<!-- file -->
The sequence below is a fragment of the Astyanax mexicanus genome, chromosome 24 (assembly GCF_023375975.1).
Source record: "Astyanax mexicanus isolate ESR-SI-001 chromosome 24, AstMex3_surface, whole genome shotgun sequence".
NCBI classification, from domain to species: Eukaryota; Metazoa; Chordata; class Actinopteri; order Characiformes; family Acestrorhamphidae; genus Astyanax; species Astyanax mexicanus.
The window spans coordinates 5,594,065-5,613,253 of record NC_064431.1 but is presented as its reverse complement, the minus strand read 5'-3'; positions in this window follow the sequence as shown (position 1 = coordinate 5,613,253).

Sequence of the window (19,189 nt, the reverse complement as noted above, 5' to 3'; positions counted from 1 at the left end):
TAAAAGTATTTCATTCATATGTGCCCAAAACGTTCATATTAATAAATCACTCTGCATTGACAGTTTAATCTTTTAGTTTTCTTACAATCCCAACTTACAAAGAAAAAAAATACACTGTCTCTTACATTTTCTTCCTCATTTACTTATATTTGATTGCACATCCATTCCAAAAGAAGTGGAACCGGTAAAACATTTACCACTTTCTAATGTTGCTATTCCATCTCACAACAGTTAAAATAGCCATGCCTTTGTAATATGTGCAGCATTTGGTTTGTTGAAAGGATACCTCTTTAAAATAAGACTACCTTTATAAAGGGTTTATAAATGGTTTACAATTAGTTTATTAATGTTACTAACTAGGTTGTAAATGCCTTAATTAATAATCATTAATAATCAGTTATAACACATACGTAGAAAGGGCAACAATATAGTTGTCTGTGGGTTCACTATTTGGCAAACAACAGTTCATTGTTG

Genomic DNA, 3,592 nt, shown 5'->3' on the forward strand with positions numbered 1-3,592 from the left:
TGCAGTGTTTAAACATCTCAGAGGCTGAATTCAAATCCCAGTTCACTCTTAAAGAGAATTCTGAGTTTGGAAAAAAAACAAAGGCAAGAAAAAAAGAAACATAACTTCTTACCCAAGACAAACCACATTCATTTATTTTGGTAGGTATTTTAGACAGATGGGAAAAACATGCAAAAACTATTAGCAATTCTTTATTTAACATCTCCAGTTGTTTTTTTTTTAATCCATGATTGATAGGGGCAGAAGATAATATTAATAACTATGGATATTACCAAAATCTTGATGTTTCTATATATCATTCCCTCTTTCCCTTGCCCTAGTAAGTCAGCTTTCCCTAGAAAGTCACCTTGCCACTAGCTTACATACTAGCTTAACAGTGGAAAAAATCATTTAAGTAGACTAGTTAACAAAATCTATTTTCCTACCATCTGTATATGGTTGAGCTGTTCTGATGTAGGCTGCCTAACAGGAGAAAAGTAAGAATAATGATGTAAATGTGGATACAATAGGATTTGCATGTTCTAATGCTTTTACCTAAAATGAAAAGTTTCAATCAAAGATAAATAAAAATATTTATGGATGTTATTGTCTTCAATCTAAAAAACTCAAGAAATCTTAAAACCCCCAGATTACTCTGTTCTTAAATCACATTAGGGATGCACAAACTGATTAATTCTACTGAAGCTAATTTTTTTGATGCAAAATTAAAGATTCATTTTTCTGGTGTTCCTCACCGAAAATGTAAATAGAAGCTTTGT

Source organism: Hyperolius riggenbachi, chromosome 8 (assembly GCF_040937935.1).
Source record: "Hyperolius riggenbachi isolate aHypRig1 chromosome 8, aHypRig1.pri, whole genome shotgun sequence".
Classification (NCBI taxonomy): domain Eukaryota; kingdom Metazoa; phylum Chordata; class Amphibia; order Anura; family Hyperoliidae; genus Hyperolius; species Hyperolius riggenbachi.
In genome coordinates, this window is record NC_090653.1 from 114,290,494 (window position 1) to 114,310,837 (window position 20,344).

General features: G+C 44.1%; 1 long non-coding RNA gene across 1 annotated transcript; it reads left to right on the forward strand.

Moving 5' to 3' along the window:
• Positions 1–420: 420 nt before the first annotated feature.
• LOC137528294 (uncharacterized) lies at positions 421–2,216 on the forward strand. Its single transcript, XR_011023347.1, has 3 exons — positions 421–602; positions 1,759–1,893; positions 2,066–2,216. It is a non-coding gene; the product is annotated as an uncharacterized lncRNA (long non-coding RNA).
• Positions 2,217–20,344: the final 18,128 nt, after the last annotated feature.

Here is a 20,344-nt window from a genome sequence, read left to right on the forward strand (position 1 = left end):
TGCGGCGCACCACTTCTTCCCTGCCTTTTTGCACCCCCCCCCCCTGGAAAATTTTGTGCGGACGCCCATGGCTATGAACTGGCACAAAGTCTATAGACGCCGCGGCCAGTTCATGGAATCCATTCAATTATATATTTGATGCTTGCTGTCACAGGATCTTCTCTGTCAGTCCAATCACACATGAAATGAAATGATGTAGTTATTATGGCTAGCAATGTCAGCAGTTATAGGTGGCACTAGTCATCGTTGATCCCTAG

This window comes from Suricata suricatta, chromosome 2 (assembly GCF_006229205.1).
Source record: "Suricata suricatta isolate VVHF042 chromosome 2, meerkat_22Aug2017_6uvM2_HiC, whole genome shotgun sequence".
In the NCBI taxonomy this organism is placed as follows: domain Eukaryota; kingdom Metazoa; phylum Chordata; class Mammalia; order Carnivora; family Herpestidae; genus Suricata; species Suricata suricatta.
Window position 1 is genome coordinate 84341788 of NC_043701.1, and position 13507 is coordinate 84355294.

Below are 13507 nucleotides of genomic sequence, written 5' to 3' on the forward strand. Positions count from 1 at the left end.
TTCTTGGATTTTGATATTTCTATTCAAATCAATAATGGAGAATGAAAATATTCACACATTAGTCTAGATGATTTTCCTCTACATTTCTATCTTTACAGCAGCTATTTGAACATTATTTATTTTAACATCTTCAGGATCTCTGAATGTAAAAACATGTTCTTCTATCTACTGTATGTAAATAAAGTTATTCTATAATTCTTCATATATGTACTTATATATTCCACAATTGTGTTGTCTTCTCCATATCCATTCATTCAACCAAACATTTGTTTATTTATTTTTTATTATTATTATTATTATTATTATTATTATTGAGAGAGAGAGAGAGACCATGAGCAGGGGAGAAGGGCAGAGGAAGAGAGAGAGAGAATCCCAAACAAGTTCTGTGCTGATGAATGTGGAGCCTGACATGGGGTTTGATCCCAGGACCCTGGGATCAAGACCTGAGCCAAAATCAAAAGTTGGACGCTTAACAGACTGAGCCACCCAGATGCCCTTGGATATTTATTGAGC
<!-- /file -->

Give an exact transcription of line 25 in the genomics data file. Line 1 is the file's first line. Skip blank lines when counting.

TTCTTGGATTTTGATATTTCTATTCAAATCAATAATGGAGAATGAAAATATTCACACATTAGTCTAGATGATTTTCCTCTACATTTCTATCTTTACAGCAGCTATTTGAACATTATTTATTTTAACATCTTCAGGATCTCTGAATGTAAAAACATGTTCTTCTATCTACTGTATGTAAATAAAGTTATTCTATAATTCTTCATATATGTACTTATATATTCCACAATTGTGTTGTCTTCTCCATATCCATTCATTCAACCAAACATTTGTTTATTTATTTTTTATTATTATTATTATTATTATTATTATTATTGAGAGAGAGAGAGAGACCATGAGCAGGGGAGAAGGGCAGAGGAAGAGAGAGAGAGAATCCCAAACAAGTTCTGTGCTGATGAATGTGGAGCCTGACATGGGGTTTGATCCCAGGACCCTGGGATCAAGACCTGAGCCAAAATCAAAAGTTGGACGCTTAACAGACTGAGCCACCCAGATGCCCTTGGATATTTATTGAGC